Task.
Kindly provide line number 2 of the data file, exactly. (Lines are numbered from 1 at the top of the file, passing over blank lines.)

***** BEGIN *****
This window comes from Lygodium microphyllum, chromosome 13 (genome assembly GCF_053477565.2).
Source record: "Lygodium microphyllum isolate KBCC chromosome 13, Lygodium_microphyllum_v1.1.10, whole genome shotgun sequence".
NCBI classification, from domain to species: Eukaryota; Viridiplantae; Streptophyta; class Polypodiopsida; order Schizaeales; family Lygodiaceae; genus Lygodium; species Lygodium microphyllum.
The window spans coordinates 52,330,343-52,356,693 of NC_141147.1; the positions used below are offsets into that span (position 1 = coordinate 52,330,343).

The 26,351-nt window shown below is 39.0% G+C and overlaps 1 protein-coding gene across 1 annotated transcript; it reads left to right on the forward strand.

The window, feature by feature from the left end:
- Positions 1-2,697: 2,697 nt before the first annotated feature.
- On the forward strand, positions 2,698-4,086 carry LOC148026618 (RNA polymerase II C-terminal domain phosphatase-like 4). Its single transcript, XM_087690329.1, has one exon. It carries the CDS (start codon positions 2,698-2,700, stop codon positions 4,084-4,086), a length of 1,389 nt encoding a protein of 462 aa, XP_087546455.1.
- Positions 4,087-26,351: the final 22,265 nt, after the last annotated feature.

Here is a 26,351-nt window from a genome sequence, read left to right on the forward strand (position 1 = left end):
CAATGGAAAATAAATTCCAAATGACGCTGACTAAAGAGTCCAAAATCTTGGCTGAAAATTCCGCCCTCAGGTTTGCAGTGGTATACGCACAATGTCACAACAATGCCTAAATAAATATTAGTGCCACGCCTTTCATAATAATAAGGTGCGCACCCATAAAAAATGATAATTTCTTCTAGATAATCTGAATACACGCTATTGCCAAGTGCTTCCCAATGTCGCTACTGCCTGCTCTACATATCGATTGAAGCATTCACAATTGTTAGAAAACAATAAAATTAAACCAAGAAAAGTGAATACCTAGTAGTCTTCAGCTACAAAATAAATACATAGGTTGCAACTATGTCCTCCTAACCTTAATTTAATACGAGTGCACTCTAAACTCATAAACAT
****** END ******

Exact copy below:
Source record: "Lygodium microphyllum isolate KBCC chromosome 13, Lygodium_microphyllum_v1.1.10, whole genome shotgun sequence".